And THAT – for me – is what let me off the hook. The play’s pivot to being a call to action for Grace was justified and totally warranted, yet I wanted to be pulled out of what felt like a complacent space and thrust into a confrontation. If I was Jeff, what would I do?

And maybe that’s also why I wonder about Crowley’s gender and how he ended up telling this story and whether or not his gender affected the telling. In some ways, he veered away from confronting the most terrifying question for a man who tries to co-exist thoughtfully and respectfully – what if I fail? What if, in some state of heightened inebriation, my judgement abandons me, leaving only that “fire” in its stead, and I do something truly egregious? What happens, then, if I get away with it?

That’s a dangerous question, with difficult ramifications that come with asking it.  It would be easy for a writer to be accused of sympathizing with a sexual assaulter, for example, if one dug deeper into the nuances of Jeff’s experience.  So, while Crowley has built a structure that would allow him to go there, he pivots instead.  His ending point, for those who agree with him (which hopefully is everyone who comes to see this play), might be described as populist – it empowers Grace, but does it non-confrontationally.  She makes the “right” choice (and given the range of choices she’s been given by the play at the moment she makes it, standing on a chair holding a gas can over her head, well thank God).  

But the right choice for her might not have been the right choice for the play.  And I wonder if Crowley’s intuitive need to leave Grace in a place of power, whether or not he was conscious of the politics of representation while writing it, prevented him in some way from painting an even darker picture than he does.

That’s the long answer.  The short answer is, I’m still glad he wrote this play and that it was produced. And I think male writers should do all they can to confront how they tell stories, and who they tell stories about. Even if it’s joining our voices with the chorus of activists who are all shouting the same question at the same time – and most certainly we shouldn’t try to know the answer, because that, correct me if I’m wrong, is the most terrible thing about white-guy plays that tread outside of white-guy stories.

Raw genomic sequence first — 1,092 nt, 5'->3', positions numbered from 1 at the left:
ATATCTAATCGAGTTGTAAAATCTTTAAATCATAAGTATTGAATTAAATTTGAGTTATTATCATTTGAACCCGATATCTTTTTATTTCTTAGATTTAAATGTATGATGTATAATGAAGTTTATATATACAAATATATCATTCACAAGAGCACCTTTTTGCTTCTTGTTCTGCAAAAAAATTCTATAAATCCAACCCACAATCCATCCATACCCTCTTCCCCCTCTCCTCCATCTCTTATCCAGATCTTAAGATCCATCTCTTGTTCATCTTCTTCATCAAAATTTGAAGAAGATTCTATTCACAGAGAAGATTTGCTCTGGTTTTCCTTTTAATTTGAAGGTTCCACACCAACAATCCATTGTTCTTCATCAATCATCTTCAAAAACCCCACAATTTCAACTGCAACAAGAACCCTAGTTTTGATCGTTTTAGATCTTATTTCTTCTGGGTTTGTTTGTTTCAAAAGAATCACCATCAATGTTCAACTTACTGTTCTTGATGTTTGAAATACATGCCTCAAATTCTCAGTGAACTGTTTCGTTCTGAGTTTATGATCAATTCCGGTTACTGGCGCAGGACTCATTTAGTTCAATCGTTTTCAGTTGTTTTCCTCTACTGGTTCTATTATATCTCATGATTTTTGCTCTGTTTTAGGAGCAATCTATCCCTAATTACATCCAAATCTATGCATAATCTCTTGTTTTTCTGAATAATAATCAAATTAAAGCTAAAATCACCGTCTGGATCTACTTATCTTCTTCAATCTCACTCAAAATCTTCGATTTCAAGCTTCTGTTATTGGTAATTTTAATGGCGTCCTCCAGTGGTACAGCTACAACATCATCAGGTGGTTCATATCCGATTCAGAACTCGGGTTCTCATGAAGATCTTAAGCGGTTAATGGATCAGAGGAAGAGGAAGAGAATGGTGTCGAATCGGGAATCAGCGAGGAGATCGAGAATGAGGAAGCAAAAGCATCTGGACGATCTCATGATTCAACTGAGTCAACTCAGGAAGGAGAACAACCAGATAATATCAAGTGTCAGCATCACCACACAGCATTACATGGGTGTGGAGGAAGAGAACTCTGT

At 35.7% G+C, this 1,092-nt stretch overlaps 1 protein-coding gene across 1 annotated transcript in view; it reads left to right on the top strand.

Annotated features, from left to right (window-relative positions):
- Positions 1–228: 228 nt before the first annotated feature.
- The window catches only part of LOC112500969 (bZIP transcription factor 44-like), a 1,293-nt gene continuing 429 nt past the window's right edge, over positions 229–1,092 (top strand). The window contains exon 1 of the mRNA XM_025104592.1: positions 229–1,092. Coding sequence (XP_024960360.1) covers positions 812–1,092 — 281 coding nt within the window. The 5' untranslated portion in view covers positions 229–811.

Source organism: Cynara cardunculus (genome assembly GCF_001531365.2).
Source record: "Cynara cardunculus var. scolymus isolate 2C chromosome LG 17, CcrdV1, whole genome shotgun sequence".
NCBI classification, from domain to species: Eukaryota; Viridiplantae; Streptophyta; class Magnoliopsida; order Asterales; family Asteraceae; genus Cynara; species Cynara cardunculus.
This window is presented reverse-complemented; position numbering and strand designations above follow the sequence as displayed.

Final thoughts?  I also am glad you mentioned the top-notch-ness of the production and agree with your sentiments wholeheartedly.

Ned: Yes! That’s what I’ve been trying to figure out: the end. Why did it feel so undeserved? “Didactic” isn’t the right word, but it’s close.  You’re absolutely right: Crowley pivots. He pulls the focus away from Jeff, and does so right at the moment when he could instead choose to unmask him (so to speak) and confront the audience with the messiest parts of the character. Instead, the playwright makes a hard turn away from that potentially dangerous road, and steers the play toward a place of empowerment. He plays it safe.  This production has received a lot of hype for it’s dark comedy, yet I think there is room for more tragedy to live alongside the laughs. Without it, I felt shorted. I kept waiting for my superficial notions of masculinity to be eviscerated. Alas, I left unscathed, with a smile on my face and all of my previously formed beliefs still in tact.

One BIG thing that we somehow left out–and which I adore–is the way that Grace, over the course of her arc, reclaims an iconic painting from the dead-white-male canon: The Intervention of the Sabine Women by Jaques-Louis David. When her school teacher introduces the painting early on, we know that Grace is going to investigate this painting and attempt to answer the unanswerable question: “Why did the Sabines forgive the Romans after they raped them?” Which is her way of asking “Why do we so often expect women to forgive their rapists?” Grace wrestles head-on with the legacy of rape culture. She shows us that we need look no further than a painting to learn why men rape, and why they usually get away with it. By asking the questions she asks, she gives us tools to break that pattern.

And just think: if we male artists were to spend the rest of our lives critiquing–as directly as this play critiques–the patriarchal authority of the Western canon, we would never run out of material. That is a cause I can get behind.

So, while I totally agree that the writer could have taken a different and possibly more interesting route toward the end, it did still leave me with something to chew on. More than that: it reminded me that no matter how sensitive I, a good-hearted liberal white guy, think I am, I have work to do. I still have so much to learn, and perhaps even more to unlearn, about what it means to be a man.